Friday, May 6, 2011

Forest fires around Chernobyl could release radiation, scientists warn

A consortium of Ukrainian and international scientists is making an urgent call for a $13.5m (£8.28m) programme to prevent potentially catastrophic wildfires inside the exclusion zone surrounding Chernobyl's ruined nuclear power plant.

The fear is that fires in the zone could release clouds of radioactive particles that are, at the moment, locked up in trees, held mainly in the needles and bark of Scots pines.

The consortium says an automated fire detection and monitoring system and new firefighting and forestry equipment are needed to guarantee safe management of Chernobyl's forests.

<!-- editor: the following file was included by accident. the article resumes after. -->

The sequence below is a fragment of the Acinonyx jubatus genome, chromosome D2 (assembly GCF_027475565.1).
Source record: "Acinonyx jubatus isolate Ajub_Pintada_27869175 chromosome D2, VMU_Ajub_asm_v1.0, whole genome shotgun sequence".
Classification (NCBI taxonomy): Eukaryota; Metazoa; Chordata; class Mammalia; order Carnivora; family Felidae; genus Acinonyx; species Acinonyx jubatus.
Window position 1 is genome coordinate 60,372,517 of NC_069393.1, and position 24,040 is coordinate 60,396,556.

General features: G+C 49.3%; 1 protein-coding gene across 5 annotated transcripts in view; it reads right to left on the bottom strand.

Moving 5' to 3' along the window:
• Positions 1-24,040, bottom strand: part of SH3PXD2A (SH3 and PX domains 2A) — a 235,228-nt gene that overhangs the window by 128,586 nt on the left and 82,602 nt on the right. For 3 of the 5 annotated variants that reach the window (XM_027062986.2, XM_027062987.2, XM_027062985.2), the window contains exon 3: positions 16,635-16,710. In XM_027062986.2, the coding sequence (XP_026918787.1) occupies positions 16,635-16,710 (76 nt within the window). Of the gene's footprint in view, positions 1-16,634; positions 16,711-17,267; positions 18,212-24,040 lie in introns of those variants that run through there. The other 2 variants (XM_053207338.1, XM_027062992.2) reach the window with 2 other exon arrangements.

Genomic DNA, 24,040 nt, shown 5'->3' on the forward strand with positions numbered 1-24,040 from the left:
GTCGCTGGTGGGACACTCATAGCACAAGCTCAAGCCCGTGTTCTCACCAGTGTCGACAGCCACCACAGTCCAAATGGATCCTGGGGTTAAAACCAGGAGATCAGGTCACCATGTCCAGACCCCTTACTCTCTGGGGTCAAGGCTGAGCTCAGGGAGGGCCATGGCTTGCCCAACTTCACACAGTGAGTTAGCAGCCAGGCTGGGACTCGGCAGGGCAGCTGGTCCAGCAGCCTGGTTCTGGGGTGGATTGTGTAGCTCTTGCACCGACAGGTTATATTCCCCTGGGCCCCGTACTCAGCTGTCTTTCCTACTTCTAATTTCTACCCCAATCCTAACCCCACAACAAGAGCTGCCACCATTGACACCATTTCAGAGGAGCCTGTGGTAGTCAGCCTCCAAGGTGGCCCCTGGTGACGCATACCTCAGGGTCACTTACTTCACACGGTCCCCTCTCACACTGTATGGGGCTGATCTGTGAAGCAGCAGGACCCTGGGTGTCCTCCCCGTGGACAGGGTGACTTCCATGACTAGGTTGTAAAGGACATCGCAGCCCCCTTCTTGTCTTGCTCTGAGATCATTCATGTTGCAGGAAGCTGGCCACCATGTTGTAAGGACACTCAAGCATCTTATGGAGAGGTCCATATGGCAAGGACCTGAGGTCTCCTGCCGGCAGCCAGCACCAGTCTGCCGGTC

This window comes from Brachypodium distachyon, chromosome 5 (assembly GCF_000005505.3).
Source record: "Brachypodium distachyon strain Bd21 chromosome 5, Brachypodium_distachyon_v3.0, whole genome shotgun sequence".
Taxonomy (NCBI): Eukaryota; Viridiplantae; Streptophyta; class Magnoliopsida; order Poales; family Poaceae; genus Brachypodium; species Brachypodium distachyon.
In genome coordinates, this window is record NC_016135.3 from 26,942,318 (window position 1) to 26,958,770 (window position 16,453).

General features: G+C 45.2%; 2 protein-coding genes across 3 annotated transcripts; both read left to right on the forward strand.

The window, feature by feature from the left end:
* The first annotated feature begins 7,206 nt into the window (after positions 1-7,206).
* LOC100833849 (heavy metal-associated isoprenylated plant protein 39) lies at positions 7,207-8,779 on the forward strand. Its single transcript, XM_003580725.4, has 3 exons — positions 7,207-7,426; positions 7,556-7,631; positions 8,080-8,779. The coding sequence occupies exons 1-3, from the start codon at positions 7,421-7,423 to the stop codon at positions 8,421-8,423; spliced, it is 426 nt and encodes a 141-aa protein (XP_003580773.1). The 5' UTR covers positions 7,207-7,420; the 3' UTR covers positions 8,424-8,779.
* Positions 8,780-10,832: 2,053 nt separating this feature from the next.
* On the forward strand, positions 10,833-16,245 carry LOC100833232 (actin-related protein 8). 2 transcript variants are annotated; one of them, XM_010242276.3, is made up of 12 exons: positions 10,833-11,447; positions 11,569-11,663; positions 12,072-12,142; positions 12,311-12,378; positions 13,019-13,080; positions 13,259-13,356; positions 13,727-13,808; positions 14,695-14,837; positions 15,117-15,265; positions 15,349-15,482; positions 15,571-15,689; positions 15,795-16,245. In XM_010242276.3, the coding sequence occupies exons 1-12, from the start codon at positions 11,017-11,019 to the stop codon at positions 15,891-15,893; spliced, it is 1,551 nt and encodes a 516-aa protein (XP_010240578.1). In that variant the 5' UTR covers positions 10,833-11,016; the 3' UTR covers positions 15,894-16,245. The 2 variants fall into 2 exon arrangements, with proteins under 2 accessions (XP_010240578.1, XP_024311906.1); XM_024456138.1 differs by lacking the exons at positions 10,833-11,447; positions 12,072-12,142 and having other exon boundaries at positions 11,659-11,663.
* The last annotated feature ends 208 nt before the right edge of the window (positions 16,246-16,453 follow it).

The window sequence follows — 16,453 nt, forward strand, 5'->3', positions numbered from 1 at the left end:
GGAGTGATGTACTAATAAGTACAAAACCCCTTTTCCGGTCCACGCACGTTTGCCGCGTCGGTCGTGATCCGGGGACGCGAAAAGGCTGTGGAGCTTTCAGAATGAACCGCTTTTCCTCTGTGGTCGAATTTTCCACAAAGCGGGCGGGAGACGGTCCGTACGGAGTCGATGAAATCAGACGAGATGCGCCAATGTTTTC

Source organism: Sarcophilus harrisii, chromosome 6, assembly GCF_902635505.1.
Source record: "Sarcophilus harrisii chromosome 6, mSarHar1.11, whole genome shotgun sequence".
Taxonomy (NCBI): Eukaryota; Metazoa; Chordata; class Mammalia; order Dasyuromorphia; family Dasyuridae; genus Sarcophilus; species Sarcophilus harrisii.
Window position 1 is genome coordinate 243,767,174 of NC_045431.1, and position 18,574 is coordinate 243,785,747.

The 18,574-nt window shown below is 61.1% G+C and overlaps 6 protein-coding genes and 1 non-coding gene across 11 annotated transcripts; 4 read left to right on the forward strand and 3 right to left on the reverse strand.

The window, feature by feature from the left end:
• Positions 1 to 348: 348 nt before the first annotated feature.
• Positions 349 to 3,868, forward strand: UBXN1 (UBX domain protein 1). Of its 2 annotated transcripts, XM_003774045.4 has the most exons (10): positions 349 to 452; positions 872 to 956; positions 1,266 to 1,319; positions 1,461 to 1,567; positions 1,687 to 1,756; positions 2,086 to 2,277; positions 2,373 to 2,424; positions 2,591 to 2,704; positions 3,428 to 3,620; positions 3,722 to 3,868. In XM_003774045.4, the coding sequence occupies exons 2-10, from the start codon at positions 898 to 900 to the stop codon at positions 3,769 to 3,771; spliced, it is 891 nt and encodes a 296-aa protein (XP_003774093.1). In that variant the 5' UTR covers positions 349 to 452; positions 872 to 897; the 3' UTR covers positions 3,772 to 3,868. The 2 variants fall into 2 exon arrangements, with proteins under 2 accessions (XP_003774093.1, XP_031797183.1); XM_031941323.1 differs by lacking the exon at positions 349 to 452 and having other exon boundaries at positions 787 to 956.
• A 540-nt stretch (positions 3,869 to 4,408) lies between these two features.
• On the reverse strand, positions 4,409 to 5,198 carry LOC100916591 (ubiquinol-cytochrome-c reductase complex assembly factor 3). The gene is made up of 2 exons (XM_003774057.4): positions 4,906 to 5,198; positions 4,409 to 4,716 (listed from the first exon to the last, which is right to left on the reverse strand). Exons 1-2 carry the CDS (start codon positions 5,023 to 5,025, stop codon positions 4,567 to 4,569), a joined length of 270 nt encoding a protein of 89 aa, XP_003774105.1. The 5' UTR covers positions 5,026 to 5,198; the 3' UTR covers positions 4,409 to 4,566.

Since 1992, six years after the nuclear accident at the Ukrainian power plant which released large quantities of radioactive contamination into the atmosphere, there have been more than 1,000 wildfires inside the Chernobyl exclusion zone (CEZ), the 18-mile radius ring around the plant where access restrictions apply.

If there is a catastrophic or "crown" fire (a high-intensity wildfire affecting a large part of the CEZ) radionuclides could be dispersed over a wide area; a big fire could send radioactivity as far as Britain. (read more)